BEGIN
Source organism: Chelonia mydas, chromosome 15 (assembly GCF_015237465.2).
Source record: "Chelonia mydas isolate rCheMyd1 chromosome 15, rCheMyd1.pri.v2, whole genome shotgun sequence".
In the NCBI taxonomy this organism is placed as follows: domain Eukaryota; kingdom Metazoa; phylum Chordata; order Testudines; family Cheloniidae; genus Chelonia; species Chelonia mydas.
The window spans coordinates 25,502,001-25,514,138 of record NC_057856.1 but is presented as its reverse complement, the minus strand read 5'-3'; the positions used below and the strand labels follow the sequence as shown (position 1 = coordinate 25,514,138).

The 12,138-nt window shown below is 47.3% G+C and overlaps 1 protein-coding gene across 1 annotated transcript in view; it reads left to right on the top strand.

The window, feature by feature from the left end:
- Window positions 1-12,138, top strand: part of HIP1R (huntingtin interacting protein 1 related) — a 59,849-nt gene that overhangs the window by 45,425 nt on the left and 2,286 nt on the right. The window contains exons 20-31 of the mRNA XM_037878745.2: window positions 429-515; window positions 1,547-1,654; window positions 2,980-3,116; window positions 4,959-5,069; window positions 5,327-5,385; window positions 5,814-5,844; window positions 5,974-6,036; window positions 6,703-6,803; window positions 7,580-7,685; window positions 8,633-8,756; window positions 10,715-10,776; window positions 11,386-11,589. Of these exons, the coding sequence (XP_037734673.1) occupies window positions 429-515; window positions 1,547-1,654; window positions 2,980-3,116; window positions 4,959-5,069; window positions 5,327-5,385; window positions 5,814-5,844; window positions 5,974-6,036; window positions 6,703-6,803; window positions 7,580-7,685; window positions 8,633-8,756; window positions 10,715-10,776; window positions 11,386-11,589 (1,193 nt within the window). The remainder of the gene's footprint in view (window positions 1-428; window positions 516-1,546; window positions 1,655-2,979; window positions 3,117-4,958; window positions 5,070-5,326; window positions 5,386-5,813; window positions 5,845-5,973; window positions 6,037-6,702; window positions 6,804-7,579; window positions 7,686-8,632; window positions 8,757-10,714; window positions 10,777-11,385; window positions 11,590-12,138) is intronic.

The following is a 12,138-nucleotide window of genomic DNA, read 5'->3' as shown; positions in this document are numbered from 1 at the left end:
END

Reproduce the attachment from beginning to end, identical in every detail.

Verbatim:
Source organism: Chelonia mydas, chromosome 15 (assembly GCF_015237465.2).
Source record: "Chelonia mydas isolate rCheMyd1 chromosome 15, rCheMyd1.pri.v2, whole genome shotgun sequence".
In the NCBI taxonomy this organism is placed as follows: domain Eukaryota; kingdom Metazoa; phylum Chordata; order Testudines; family Cheloniidae; genus Chelonia; species Chelonia mydas.
The window spans coordinates 25,502,001-25,514,138 of record NC_057856.1 but is presented as its reverse complement, the minus strand read 5'-3'; the positions used below and the strand labels follow the sequence as shown (position 1 = coordinate 25,514,138).

The 12,138-nt window shown below is 47.3% G+C and overlaps 1 protein-coding gene across 1 annotated transcript in view; it reads left to right on the top strand.

The window, feature by feature from the left end:
- Window positions 1-12,138, top strand: part of HIP1R (huntingtin interacting protein 1 related) — a 59,849-nt gene that overhangs the window by 45,425 nt on the left and 2,286 nt on the right. The window contains exons 20-31 of the mRNA XM_037878745.2: window positions 429-515; window positions 1,547-1,654; window positions 2,980-3,116; window positions 4,959-5,069; window positions 5,327-5,385; window positions 5,814-5,844; window positions 5,974-6,036; window positions 6,703-6,803; window positions 7,580-7,685; window positions 8,633-8,756; window positions 10,715-10,776; window positions 11,386-11,589. Of these exons, the coding sequence (XP_037734673.1) occupies window positions 429-515; window positions 1,547-1,654; window positions 2,980-3,116; window positions 4,959-5,069; window positions 5,327-5,385; window positions 5,814-5,844; window positions 5,974-6,036; window positions 6,703-6,803; window positions 7,580-7,685; window positions 8,633-8,756; window positions 10,715-10,776; window positions 11,386-11,589 (1,193 nt within the window). The remainder of the gene's footprint in view (window positions 1-428; window positions 516-1,546; window positions 1,655-2,979; window positions 3,117-4,958; window positions 5,070-5,326; window positions 5,386-5,813; window positions 5,845-5,973; window positions 6,037-6,702; window positions 6,804-7,579; window positions 7,686-8,632; window positions 8,757-10,714; window positions 10,777-11,385; window positions 11,590-12,138) is intronic.

The following is a 12,138-nucleotide window of genomic DNA, read 5'->3' as shown; positions in this document are numbered from 1 at the left end: